Thrash Metal Year In Review – 2017

Larry rounds up all the decent (and some not-so-decent) thrash releases for the headbang-happy year of 2017.

Saying that [insert year here] was a great year for [insert sub-genre here] is getting more and more futile. The metal market is beautifully over-saturated, giving listeners the variety of choice they deserve. But, of course, this means finding the absolute pinnacle of your chosen style becomes quite a task as you wade through the inevitable swamp of crap. Here at TMO we’ll be bringing you our summations of the year 2017 in all the different areas of metal; rightfully praising the awesome, righteously disparaging the missteps, and graciously making light of those you may have let slip under the radar. Aaron recently published our Death Metal Year In Review, so this time it’s my turn to cover what I remember of the thrash metal albums from January to December 2017…

 

January

After a relatively silent start to the thrash metal calendar, all hell broke loose in the latter half of the month as we were treated to a triple-whammy of awesome. New awesome, veteran awesome, and underground awesome. The first category, of course, refers to the second full-length from Canada’s Terrifier. After passing by relatively unheard of, the Kelownan’s sophomore effort Weapons Of Thrash Destruction absolutely tore the scene wide open with its ferocious intensity, resembling something akin to Sacred Reich on seriously aggressive steroids.
The following week it was the turn of the old guard, namely Germany’s Kreator, to carry the torch for all veteran thrash acts. However, Gods Of Violence did not so much ‘carry the torch’, as it did set the whole old-school thrash scene on fire. A truly theatrical experience, it once again set Kreator apart from the rest of the Teutonic thrashers by featuring huge walls of sound and an epic scope (album #3 on my year-end list as a matter of fact).
Just before January drew to a close, Sweden’s Decadence poked their heads out from the underground to release the ironically-titled Undergrounder. After 5 full-length albums of melodic thrash sounding something like Arch Enemy meets Sanctity, the Stockholm duo never really got the acknowledgement they deserved. Undergrounder didn’t break any new ground but its solid grooves, and especially Kitty Daric’s growls, served as a great reminder of the consistency of certain overlooked acts.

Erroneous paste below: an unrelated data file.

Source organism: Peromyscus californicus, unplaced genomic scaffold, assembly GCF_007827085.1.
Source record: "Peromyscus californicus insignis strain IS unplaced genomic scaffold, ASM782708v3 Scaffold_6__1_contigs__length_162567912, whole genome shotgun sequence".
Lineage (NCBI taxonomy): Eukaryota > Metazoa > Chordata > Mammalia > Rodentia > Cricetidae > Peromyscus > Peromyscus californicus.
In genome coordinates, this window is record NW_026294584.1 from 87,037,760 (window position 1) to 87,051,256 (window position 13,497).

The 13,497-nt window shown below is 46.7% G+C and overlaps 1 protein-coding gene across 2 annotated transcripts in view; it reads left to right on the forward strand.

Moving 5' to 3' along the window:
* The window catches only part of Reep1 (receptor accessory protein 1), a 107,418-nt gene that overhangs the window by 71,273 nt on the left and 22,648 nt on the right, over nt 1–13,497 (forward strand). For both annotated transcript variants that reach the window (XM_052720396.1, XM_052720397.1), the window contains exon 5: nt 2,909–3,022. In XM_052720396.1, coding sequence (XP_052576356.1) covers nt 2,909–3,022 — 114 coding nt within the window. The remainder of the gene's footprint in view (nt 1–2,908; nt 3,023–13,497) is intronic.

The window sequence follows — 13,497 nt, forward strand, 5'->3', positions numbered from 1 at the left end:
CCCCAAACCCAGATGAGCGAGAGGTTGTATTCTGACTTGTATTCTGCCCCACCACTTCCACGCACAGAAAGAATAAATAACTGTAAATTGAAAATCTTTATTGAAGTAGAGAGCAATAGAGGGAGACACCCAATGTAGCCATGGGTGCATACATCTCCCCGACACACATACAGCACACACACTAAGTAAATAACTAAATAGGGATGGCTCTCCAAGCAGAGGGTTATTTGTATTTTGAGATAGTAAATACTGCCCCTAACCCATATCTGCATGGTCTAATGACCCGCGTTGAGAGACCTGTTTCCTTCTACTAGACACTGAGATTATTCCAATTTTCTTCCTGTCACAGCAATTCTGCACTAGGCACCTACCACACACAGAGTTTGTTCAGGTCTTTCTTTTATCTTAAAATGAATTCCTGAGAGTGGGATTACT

February

A bit more of an outburst of releases from different areas of thrash occurred in February. On the 10th, more of the old guard returned – well, I say ‘returned’. We all know the indomitable Overkill never left us – to bring us The Grinding Wheel. After almost 40 years of shredding, it’s business as usual for the wrecking crew who power through ten more high-octane anthems from the gutter. Truly one of the most consistent and overlooked bands in metal.
On the same day, arising – seemingly from nowhere – to create quite a stir in their native Portugal, groove-based thrashers Primal Attack released their second LP Heartless Oppressor. Their thickly-textured approach to the genre may resemble Chimaira or Daath at points, but they have definitely carved a path all of their own. Definitely check this modern monster out if it passed you by.
Reformed old-school metallers Vendetta also put their hat in the ring later in the month. Despite the quality of their ’80s output, the Germans have been seriously struggling to find their feet since releasing albums again in 2007. Newest effort The 5th (yeah…) definitely exhibits a step in the right direction, but there are still production issues and songwriting inconsistencies abound. Approach with optimistic caution.
All of this was nullified as soon as Texans Power Trip released what has been many fans’ album of the year, of any genre. Nightmare Logic. Listen to it. It needs no explanation.

 

March

March is where things absolutely exploded in the thrash community. Kicking things off was one of the most controversial albums of the year purely in terms of its sound and, primarily, lyrics. Colorado’s Havok confidently launched Conformicide but were probably unaware of the hate-fuelled backlash it would receive. Yes, the lyrics are horrendous, but the interplay between the guitars and insanely virtuosic bass are like no other album in recent memory. A real mixed bag, but definitely worth a listen.
Across the pond, Germany’s Tormentor released their sophomore effort Morbid Realization. A band that definitely deserve more recognition; channelling that early ’80s Teutonic thrash sound into a solid release which, despite production issues, echoes Terrible Certainty-era Kreator to a tee.
Across another, even bigger pond, Australians Desecrator absolutely rocketed out the starting gates with their furious, but equally progressive and melodic, debut To The Gallows. They blend the best parts of Anthrax, Heathen and Forbidden to make one of the definitive and most memorable modern thrash albums which grows more rewarding with each listen.
Capping off March in a truly victorius fashion was the fifth album from Warbringer. If you found their previous effort too experimental, then Woe To The Vanquished brings the roaring fire of their early material, but polished with a sense of honour and maturity. Easily one of the best albums of 2017, not just for thrash, but metal overall. Kudos especially to vocalist John Kevill for sounding as malicious as possible.

 

April

Only the smallest of dry spells for thrash occurred in April, leaving a select few to stand out. Having signed to the legendary Metal Blade, Australian semi-newcomers Harlott melted everyone’s faces with a memorable assault in the shape of Extinction. Imagine the best of old Slayer mixed with the best of new Testament.
Canadian oddities Infernäl Mäjesty released their first record in 13 years…but anyone familiar with them will accept this as the norm! 2017’s No God is an unholy collection of evil, sprawling menace which is easy to take in small doses but loses momentum as a whole.
On the same day, Massachusetts moshers Lich King gifted us with the excellent, frenzied and mature (well, as mature as Lich King can get!) The Omniclasm. Heavy on the humour, but also heavy on the ‘heavy’ – it ended up on many year-end lists for very good reason: it’s simply the best sound the band have achieved on disc.

 

May